Building a Reading Life
Let me first tell you a bit about the reading instruction your child will receive at school and the implications that will have for the child’s work at home. First and foremost, youngsters will read, read, read! Reading is a skill—like playing the trumpet or swimming—that can only be developed through use. To become skilled at playing the trumpet or swimming, people need to do those things—daily, for long stretches of time—and the same is true for reading. Every day in school, students will have chunks of time for reading, and every day, every child will bring that same book home and be asked to read for at least fifteen minutes at home, recording the times in a reading log that will travel between home and school. Of course, most of us get started reading and can’t stop, and that’s what we’re really hoping for at home!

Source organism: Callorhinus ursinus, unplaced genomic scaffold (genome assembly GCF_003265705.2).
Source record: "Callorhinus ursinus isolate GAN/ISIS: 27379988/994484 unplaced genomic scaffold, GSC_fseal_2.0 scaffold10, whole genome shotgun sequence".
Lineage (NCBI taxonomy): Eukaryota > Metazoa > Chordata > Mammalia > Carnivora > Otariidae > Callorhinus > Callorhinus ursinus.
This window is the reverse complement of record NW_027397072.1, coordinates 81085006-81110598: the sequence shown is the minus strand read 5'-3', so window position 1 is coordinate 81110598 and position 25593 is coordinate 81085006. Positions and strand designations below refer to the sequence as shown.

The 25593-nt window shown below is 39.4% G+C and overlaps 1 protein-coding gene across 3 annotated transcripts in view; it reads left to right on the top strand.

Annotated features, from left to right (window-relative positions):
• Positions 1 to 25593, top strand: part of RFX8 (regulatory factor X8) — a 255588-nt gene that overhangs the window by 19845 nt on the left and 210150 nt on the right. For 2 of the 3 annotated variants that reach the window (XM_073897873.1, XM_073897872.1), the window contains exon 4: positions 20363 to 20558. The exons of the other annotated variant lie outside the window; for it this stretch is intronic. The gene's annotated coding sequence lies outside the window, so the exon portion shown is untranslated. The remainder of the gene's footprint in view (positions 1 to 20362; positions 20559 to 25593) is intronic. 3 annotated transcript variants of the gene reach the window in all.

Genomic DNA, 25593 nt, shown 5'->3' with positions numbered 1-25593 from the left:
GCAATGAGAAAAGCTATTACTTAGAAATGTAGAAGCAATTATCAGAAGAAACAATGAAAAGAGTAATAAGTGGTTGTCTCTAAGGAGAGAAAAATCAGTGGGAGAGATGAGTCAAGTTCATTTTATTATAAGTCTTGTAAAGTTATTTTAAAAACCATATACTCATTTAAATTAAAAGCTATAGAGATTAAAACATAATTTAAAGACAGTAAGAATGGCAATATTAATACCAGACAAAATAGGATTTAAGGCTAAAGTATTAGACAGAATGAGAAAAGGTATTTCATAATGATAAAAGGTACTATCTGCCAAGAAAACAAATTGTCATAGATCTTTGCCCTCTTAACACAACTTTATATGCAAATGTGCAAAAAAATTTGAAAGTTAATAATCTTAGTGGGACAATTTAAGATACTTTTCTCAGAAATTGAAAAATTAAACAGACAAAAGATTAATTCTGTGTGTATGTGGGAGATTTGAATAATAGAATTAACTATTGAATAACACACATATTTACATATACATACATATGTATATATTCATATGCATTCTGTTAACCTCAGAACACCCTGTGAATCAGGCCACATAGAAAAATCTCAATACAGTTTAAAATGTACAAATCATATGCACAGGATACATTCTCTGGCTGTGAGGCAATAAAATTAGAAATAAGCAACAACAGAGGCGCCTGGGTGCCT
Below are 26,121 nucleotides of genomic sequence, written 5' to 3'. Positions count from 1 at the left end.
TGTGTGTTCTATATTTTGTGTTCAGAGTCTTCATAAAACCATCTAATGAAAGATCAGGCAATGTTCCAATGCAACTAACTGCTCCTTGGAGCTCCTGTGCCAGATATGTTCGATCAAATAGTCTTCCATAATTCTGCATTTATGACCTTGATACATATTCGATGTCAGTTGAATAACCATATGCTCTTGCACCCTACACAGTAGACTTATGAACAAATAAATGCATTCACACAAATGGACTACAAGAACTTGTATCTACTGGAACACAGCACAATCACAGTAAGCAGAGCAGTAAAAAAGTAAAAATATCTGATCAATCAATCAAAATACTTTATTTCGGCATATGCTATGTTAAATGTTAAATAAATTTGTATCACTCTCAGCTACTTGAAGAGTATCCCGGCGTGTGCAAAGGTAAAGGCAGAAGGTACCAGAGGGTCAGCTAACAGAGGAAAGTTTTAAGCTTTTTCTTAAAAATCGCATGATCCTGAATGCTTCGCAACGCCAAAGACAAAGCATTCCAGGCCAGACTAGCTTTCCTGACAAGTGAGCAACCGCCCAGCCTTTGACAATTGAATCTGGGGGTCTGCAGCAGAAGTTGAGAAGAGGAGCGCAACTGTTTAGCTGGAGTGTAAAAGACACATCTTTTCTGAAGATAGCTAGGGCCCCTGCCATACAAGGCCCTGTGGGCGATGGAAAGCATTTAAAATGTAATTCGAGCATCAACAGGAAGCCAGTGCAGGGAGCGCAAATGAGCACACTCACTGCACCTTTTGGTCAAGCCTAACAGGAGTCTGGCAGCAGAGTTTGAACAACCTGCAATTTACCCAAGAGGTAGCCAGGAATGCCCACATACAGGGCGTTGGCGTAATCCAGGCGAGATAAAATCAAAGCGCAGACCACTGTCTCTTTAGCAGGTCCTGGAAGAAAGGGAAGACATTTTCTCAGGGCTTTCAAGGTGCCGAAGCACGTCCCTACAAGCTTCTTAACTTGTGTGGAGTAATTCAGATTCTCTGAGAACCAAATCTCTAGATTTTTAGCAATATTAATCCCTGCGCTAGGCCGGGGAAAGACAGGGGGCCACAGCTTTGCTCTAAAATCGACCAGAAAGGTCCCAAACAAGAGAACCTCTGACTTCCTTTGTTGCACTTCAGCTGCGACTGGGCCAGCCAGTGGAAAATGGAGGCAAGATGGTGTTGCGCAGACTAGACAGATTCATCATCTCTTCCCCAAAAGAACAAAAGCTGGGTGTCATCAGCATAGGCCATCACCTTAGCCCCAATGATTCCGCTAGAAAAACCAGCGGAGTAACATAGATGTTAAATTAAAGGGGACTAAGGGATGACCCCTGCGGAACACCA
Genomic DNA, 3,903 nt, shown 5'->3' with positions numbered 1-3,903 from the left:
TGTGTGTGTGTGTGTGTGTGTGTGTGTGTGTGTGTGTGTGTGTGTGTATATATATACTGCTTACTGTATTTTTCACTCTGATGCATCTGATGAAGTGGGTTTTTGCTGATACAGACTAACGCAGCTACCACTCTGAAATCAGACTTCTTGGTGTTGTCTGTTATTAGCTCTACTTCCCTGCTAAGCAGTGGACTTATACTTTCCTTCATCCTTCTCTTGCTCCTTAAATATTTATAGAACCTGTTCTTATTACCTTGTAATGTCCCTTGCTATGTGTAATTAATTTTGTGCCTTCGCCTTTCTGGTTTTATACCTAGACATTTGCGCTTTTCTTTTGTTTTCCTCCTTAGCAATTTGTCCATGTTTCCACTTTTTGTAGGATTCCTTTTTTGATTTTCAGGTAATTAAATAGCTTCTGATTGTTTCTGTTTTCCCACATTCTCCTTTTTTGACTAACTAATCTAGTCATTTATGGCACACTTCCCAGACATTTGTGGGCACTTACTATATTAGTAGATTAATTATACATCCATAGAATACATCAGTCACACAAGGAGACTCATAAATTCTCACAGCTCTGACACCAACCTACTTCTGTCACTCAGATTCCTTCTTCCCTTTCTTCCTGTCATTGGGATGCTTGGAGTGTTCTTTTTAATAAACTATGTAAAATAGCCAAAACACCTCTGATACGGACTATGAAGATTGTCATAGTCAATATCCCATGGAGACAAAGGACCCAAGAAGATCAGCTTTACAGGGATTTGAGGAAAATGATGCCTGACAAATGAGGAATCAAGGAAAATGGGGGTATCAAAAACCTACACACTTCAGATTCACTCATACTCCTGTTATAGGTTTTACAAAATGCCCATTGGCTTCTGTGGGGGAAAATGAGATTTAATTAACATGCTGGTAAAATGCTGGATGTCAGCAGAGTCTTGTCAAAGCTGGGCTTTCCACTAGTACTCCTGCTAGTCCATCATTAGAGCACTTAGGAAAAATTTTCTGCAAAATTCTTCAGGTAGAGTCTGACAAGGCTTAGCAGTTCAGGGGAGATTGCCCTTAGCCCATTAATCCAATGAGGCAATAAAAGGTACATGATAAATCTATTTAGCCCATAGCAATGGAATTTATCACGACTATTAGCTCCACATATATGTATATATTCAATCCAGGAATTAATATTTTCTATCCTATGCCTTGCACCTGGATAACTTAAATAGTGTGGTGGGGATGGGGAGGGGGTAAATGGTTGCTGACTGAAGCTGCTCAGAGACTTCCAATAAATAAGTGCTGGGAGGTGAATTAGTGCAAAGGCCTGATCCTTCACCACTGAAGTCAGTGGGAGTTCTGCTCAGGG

In school, I will work hard to learn how to set your child up with books that he or she will read easily, smoothly, quickly, and with interest. Research is clear that kids profit from a ton of high-interest accessible reading. It is actually detrimental to a reader to stumble through books where more than one in twenty words pose difficulties and reading feels robot-like.
What we’re doing at school:
· routines and expectations for reading workshop will be set
· begin to understand how to find “just right” books
· learn about good reading habits and how to converse with other readers.
What you can do at home:
· visit a local library
· share a book together
· talk about books in your reading life
Thank you for your support,
Mrs. Van Alstyne